A former AT&T Corp. executive is hoping cable operators' desire to deliver more advanced services while curbing costs will mean big things for his new company.
David Jefferson, a former executive vice president in AT&T's Business Services unit, left the telecom giant last year to start JNET LLC.
Earlier this month, JNET made a foray into cable construction and installs, buying LDW Inc., a Pennsylvania firm, in what he termed a "multimillion-dollar" transaction. Jefferson, who wouldn't disclose many financial details about his transactions, said he's backed by Atlas Holdings, a private merchant bank in Greenwich, Conn.
LDW, since renamed Vitel Communications, had construction contracts in place with major MSOs Comcast Corp., Adelphia Communications Corp., Charter Communications Inc. and Cox Communications Inc.
As MSOs complete rebuilds and that business winds down, Jefferson hopes to compensate by performing more customer installs.
JNET also wants to be a one-stop shop for cable and telecommunications providers, offering construction, installation and customer-service functions.
Another JNET company, Servicom, recently reached a deal with Comcast to provide follow-up calls to customers that buy new services, including digital cable and HDTV.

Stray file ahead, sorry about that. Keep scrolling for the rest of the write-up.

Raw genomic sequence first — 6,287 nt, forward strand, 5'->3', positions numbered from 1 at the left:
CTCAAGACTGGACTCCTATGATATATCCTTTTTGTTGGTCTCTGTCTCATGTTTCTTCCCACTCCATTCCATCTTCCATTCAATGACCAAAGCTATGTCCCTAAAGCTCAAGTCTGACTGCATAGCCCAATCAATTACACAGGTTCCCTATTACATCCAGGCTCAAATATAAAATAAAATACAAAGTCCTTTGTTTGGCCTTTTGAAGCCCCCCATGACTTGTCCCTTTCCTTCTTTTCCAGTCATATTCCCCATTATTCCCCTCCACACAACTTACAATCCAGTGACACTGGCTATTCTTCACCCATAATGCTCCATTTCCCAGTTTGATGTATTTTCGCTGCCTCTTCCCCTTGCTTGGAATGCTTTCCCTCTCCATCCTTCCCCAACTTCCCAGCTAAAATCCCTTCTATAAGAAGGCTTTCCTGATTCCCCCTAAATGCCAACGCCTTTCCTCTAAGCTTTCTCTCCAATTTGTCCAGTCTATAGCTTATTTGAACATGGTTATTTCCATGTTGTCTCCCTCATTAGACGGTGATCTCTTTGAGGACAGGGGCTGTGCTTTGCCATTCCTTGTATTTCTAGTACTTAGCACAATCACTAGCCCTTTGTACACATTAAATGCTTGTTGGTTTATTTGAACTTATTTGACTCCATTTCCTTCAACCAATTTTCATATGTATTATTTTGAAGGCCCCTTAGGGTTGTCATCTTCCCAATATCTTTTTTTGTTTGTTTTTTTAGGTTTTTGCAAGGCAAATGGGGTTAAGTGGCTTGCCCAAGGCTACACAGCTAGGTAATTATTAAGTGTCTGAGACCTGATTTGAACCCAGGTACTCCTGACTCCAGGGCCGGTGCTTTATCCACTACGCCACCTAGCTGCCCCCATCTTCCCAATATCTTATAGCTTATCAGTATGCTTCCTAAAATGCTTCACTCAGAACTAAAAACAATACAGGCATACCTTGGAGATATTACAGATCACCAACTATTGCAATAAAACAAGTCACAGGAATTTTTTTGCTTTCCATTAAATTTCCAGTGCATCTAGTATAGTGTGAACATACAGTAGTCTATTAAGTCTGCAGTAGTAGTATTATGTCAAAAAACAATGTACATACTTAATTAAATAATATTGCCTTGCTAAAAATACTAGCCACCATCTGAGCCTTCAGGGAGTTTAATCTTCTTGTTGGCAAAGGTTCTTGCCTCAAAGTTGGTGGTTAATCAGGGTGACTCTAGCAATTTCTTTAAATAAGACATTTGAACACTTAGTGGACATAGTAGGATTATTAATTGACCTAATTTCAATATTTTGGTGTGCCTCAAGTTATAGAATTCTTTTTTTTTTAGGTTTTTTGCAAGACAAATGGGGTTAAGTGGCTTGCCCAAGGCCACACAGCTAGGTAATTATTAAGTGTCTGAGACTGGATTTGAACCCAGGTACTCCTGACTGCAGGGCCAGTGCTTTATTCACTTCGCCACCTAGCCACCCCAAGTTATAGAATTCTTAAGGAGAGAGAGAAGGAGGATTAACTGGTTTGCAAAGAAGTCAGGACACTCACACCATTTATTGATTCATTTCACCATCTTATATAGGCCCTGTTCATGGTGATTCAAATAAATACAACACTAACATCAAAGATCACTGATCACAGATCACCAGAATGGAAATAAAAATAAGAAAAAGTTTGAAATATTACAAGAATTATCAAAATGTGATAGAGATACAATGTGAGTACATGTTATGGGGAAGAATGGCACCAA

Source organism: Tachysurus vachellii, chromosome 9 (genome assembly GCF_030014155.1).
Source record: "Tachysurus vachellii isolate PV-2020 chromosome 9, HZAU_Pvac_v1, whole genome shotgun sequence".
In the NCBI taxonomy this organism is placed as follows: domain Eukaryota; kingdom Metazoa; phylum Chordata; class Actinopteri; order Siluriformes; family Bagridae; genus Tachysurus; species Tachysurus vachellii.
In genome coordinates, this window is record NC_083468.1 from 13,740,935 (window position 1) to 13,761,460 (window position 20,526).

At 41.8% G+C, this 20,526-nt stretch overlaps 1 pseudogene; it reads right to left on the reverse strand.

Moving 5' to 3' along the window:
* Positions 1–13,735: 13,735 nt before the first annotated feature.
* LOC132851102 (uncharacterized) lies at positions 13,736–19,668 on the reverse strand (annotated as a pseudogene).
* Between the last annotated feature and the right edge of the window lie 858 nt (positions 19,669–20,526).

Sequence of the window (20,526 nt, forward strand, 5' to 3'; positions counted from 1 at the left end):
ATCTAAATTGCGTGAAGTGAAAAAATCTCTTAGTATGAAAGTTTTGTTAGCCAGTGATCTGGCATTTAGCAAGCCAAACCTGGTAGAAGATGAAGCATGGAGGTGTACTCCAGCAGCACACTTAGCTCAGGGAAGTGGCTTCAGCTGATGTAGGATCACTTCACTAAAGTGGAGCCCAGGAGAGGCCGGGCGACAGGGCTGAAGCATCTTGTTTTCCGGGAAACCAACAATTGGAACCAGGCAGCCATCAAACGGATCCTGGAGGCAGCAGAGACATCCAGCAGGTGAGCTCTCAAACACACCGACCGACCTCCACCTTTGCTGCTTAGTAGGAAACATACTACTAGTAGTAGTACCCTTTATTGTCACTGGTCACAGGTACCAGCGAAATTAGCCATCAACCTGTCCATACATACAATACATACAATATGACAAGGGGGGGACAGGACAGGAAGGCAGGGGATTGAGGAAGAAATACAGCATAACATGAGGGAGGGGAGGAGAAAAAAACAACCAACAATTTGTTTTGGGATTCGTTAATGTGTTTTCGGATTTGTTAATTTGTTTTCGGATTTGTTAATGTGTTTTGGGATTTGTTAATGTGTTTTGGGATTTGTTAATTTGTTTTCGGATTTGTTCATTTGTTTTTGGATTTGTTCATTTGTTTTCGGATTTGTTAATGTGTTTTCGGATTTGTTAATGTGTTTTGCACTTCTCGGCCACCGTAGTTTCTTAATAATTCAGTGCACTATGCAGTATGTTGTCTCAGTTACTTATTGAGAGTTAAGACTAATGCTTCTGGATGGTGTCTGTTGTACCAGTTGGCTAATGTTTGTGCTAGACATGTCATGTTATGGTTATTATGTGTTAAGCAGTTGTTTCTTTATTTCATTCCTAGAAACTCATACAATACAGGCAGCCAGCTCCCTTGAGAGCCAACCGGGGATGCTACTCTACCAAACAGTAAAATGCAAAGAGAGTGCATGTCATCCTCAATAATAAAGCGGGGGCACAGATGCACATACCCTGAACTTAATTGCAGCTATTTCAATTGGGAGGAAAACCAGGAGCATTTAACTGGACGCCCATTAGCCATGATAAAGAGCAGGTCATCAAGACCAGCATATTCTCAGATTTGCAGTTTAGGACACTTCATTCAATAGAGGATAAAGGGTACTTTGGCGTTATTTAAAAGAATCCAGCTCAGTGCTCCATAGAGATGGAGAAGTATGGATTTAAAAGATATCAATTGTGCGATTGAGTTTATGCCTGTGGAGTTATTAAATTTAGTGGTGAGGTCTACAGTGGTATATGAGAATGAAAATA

Advanced services have become a growing component of a cable operator's overall profitability, and Comcast executives have said performing follow-up calls to make sure those customers are satisfied is increasingly important.
The data can help operators make changes to services based on customer needs — and the calls themselves can help customers feel better about the provider, thus reducing churn.
Jefferson said Servicom will fulfill the nationwide Comcast agreement through its MacChesney Park, Ill., call center. Other Servicom clients include Motorola Inc., Allstate Insurance and Pitney-Bowes.
He said Servicom employees will basically ask Comcast customers how happy they were with the install, how they like the features and functions of the service and whether any internal processes could be improved.
Jefferson hopes the Comcast contract will lead to other cable business, like taking customers' orders and upselling them to advanced services.
As for outsourcing installs, it's unclear whether or not that's a growing trend.
Adelphia vice president of network planning and construction Keith Hayes said using outside contractors for installations is a common practice for most MSOs, and the decision usually is left to individual systems.
"It varies widely on a city-to-city basis," Hayes said.
MSOs don't have to pay for benefits for contract installers, but it's not necessarily the least expensive alternative. "It's almost a religious debate on which one can be cheaper," Hayes said.